The manager Davy Fitzgerald has brought hurling in Wexford from a low to a very high point. I hope that he stays on, as there are hints that he may move back and that he finds the journey from Clare over to Wexford for the constant training very overwhelming. But we’ll wait and see.

For the present, it is enough to give full congratulations and thanks to the four hurling teams for a great weekend of sport.

Did you watch any of the cricket? Now, I am not at all a cricket fan. I don’t understand the game, I don’t know what the score means, and I fail to see the enjoyment in it, except that the guys playing all look really well in their immaculate whites, but after that I can lose it. However, I had a great laugh when Ireland, on the first day of the Tests (as they call them ) looked like overcoming England, the country of cricket.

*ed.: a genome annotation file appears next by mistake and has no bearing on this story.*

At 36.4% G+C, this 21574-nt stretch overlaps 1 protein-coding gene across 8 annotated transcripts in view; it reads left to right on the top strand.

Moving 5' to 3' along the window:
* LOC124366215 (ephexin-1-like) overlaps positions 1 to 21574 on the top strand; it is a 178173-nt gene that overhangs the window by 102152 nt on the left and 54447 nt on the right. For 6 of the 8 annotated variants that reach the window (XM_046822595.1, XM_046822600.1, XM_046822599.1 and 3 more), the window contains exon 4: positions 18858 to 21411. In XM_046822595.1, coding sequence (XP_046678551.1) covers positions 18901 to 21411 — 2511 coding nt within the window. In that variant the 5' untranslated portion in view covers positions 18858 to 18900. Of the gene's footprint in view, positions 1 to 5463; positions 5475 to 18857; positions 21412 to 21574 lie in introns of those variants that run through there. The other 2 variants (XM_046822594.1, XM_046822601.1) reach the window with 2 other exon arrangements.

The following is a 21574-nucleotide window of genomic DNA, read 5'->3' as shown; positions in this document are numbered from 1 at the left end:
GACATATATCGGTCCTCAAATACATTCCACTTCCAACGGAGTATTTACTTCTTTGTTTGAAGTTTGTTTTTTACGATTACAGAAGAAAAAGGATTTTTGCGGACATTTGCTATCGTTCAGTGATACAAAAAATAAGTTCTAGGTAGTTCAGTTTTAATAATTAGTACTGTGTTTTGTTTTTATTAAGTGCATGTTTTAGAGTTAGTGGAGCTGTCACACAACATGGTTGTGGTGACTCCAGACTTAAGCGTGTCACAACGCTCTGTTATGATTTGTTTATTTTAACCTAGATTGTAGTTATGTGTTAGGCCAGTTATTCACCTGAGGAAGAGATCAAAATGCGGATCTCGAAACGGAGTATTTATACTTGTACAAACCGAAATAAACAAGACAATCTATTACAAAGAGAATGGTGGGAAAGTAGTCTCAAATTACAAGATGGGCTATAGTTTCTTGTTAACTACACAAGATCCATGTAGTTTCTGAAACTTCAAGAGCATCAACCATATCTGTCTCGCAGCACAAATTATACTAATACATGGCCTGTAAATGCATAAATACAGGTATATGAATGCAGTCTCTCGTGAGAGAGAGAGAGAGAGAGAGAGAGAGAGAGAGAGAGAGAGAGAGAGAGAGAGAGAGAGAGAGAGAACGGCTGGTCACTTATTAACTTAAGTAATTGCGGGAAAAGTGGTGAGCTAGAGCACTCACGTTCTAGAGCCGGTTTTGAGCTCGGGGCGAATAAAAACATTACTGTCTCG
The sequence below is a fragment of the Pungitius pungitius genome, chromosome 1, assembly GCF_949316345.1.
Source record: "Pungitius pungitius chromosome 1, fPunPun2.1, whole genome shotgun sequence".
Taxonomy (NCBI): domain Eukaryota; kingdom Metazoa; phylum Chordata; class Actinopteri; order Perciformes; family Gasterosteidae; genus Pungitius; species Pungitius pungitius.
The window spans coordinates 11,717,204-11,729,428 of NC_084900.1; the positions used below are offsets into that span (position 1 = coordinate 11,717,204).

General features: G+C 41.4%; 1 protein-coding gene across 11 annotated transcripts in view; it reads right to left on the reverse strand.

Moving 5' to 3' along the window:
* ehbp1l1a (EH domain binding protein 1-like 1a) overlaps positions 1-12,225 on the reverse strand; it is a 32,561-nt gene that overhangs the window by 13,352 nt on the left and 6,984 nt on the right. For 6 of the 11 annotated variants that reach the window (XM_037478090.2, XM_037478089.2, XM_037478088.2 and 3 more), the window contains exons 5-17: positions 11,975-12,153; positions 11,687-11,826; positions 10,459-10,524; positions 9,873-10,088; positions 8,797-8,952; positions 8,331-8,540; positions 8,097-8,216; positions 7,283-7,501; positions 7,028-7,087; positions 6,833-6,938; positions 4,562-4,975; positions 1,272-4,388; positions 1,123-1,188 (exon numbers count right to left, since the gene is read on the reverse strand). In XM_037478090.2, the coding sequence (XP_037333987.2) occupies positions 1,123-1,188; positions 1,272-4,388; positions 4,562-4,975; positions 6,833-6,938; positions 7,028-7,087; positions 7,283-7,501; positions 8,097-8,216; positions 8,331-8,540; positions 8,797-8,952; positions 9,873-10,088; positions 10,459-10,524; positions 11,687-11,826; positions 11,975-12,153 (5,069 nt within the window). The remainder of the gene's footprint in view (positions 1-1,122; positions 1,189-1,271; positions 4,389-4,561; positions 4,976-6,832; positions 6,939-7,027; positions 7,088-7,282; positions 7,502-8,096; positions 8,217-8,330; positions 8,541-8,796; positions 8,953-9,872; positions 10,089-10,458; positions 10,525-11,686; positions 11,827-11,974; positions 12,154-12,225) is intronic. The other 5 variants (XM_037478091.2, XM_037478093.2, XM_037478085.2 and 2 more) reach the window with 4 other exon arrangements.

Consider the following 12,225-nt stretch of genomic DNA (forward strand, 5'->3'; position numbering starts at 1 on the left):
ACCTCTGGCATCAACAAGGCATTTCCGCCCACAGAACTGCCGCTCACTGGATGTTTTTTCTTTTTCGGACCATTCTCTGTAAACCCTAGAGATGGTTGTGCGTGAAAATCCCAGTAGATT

I smiled also when I saw Theresa May in the crowd with two of her cabinet colleagues who had left before being sacked by Boris Johnson. The trio looked as if they were enjoying themselves.

Then of course we had the whole spectacle of Boris being voted firstly leader of the Conservative party, and then being inaugurated into Downing Street and becoming prime minister. I watched the next day when he gave his opening speech in the House of Commons. It was shown completely on BBC in the morning time. I was free and could indulge myself in gazing at it with no intrusive ads, just his speech and the questions from Jeremy Corbyn.

There is no doubt in my mind that it was an electioneering speech; indeed he could have been on the back of a lorry or platform in County Westmeath or Louth or any other county in Ireland. He plainly was in a campaigning mode, used the language of elections, and proceeded to lay out what goodies he would bring to the UK in the guise of 20,000 more police officers, 10,000 more teachers, 10,000 more nurses, etc, etc. It was like an election manifesto of the old days. I have no doubt that he’s bent on having a general election, quite soon.